Have you seen rainbow sharks in someone’s fish tank before? These fish are attractive and interesting options that appeal to aquarium enthusiasts.
Since they’re aggressive fish, many experts caution newcomers to the hobby when they inquire about buying them. Rainbow sharks can be a lot of fun to own, but they aren’t the easiest fish to care for.
You might be wondering why these fish are referred to as rainbow sharks. Are they truly sharks or do they belong to a specific fish category?
Continue reading to learn more about rainbow sharks and whether they’re related to real sharks. This should help you to better understand what these fish truly are.
Rainbow Sharks Aren’t Real Sharks
Rainbow sharks aren’t real sharks. Real sharks belong to a category of fish known as Chondrichthyes.
Actinopterygian fish are also referred to as “ray-finned fish.” So there’s a distinction between true sharks and rainbow sharks.
Many people think of rainbow sharks as small sharks due to their appearance. In truth, they’re simply called sharks due to their appearance.
A rainbow shark is simply a type of small fish that has bones. It isn’t a cartilaginous fish at all.
The fact that rainbow sharks aren’t true sharks hasn’t made them any less popular. They’re rather popular fish that people like keeping in home aquariums.
Why Are Rainbow Sharks Called Rainbow Sharks?
The reason why rainbow sharks are called rainbow sharks has to do with their appearance. When looking at these fish, you’ll notice that they resemble sharks in certain ways.
Look at the dorsal fin on the top of the fish and you’ll see that it resembles that of a shark. When looking at the fish the right way, you can easily see why some people would think that these fish might be tiny sharks.
So someone thought that these fish resembled sharks enough that they deserved the name. They don’t fit the normal shark classification, but they have a rather striking appearance.
Another possible reason why people associate rainbow sharks with true sharks is how aggressive they are. These fish are rather aggressive and are known to fight each other quite a bit.
So the aggressive nature of rainbow sharks and how they look has caused people to associate them with true sharks. They’re not real sharks, but it’s easy to see why the name “rainbow shark” stuck.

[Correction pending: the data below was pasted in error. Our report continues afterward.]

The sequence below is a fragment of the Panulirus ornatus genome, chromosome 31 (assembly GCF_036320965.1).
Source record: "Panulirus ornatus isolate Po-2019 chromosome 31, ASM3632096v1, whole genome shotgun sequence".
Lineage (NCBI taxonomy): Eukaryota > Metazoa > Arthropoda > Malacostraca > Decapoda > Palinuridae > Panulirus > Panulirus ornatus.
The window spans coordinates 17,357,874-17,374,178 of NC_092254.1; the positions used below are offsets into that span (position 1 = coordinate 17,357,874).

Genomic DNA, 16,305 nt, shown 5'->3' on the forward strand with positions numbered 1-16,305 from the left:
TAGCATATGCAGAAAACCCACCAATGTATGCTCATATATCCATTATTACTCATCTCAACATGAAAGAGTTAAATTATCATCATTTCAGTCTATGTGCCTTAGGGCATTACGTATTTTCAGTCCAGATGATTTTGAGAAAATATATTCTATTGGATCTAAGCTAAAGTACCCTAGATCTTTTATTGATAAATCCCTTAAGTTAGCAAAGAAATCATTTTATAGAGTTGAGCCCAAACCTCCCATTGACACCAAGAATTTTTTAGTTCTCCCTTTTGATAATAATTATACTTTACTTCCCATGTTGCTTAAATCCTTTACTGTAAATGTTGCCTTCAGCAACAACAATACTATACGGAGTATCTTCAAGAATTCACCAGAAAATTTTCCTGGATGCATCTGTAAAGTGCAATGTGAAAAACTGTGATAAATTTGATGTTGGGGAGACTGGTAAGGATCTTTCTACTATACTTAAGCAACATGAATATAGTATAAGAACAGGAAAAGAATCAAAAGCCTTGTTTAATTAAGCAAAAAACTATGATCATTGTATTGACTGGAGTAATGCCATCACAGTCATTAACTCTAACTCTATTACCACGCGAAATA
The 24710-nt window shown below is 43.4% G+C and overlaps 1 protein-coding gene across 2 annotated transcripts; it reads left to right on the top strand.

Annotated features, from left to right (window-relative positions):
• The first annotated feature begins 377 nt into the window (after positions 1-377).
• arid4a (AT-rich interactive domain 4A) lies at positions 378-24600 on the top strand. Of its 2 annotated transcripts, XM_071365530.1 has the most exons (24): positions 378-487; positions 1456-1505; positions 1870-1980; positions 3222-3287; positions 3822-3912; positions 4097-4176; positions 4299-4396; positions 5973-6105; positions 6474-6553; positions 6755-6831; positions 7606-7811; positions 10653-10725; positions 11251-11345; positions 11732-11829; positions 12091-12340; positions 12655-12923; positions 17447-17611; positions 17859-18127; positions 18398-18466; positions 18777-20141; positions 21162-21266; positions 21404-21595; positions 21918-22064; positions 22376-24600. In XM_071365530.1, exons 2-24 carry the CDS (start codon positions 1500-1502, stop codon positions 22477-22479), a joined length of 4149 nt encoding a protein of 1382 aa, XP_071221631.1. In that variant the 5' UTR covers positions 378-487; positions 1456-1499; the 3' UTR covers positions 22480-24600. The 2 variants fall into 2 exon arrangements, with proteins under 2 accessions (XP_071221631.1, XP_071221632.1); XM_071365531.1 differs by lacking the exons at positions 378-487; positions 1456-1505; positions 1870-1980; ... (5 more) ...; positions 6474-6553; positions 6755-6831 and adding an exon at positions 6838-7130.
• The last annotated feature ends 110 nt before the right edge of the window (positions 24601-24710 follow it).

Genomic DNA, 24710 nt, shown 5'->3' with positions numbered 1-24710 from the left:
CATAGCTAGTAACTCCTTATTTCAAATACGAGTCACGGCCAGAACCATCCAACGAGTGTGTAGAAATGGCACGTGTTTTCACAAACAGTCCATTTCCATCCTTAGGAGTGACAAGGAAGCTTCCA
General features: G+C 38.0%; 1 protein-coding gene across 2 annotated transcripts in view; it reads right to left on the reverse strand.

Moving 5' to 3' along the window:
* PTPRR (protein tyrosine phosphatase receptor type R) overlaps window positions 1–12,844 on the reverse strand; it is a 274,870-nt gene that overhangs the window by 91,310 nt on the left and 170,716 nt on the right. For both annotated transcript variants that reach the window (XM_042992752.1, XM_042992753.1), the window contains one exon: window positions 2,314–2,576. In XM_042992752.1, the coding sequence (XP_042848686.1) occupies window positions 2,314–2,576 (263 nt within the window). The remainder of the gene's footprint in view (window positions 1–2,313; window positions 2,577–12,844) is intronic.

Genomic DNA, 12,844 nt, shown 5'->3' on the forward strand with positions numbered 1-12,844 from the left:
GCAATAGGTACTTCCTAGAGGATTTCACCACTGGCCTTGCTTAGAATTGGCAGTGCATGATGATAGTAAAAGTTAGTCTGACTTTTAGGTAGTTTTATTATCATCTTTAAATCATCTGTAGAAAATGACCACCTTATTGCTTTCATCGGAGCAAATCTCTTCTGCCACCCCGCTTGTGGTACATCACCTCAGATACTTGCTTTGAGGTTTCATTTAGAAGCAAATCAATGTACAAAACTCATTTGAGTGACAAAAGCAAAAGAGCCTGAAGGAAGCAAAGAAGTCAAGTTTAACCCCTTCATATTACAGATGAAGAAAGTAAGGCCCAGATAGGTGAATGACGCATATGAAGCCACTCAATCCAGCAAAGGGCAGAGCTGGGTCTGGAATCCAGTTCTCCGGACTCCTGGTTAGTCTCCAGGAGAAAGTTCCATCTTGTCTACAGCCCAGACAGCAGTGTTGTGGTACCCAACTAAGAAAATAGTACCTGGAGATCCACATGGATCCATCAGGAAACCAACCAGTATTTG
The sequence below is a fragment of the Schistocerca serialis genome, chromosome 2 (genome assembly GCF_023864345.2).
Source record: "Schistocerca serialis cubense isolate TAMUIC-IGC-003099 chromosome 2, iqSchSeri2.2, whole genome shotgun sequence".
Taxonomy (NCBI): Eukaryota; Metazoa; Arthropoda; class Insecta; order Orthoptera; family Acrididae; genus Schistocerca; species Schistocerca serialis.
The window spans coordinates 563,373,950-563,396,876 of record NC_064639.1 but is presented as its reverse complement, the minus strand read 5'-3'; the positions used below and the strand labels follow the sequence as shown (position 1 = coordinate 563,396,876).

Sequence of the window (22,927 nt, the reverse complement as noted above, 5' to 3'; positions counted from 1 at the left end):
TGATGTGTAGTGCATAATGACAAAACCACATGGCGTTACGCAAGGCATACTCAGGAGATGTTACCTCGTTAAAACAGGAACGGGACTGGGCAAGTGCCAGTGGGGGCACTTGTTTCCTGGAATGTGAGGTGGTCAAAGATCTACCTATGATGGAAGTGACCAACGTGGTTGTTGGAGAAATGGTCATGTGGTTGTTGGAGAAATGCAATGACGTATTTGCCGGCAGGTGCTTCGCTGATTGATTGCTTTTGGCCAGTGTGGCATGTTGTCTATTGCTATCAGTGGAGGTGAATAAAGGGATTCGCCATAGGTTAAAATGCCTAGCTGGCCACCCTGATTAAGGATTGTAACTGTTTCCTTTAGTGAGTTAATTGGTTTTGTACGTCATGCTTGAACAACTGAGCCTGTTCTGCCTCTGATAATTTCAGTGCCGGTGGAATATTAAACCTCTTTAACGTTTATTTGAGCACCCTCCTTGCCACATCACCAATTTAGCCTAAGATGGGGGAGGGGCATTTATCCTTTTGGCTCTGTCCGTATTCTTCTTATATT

Are Rainbow Sharks Dangerous?
The name “shark” often conjures images of fear among those who don’t know much about sharks. So you might assume that rainbow sharks are dangerous fish.
This isn’t necessarily true, but there are things you should know. Rainbow sharks are aggressive fish, but they aren’t dangerous to humans.
These fish have teeth and they can bite you. Getting bitten by this fish likely wouldn’t hurt that bad, but it’s still something you should avoid.
Rainbow sharks can become territorial and will bite or otherwise act aggressively to defend their turf. This can be a problem when keeping them in fish tanks.
You have to be careful when introducing rainbow sharks to community tanks. You need to give them enough space while also ensuring that they’re only kept with compatible tank mates.
Sometimes these fish will bully other fish in the tank if you don’t give them enough space. They can also be a menace when you put them in tanks with incompatible tank mates.
They’re known to fight each other quite a bit, too. This is why people generally don’t keep more than one rainbow shark in a tank.
Now you know that rainbow sharks aren’t real sharks. They’re simply a type of ray-finned fish that look a little bit like sharks.
Rainbow sharks have small bones and they’re fairly aggressive fish. The temperament of these fish and how they look have helped the “rainbow shark” name to stick.
Although rainbow sharks are very popular fish, they’re not good to keep if you’re a beginner. They’re so aggressive that they’re hard to keep in fish tanks together without encountering severe problems.
You can have a good experience with these fish, but it requires giving them proper care and setting up the tank just right. So make sure that you’re truly ready for rainbow sharks before deciding to buy some.
Jeff has always enjoyed having pets, but as a child, he was drawn to his family’s fish tank. Being able to maintain a small ecosystem and observe the behaviors and interactions in the underwater world peaked his interest early on and has kept him hooked until this day. On Avid Aquarist, Jeff shares everything he’s learned about helping aquatic life survive and thrive in a home aquarium.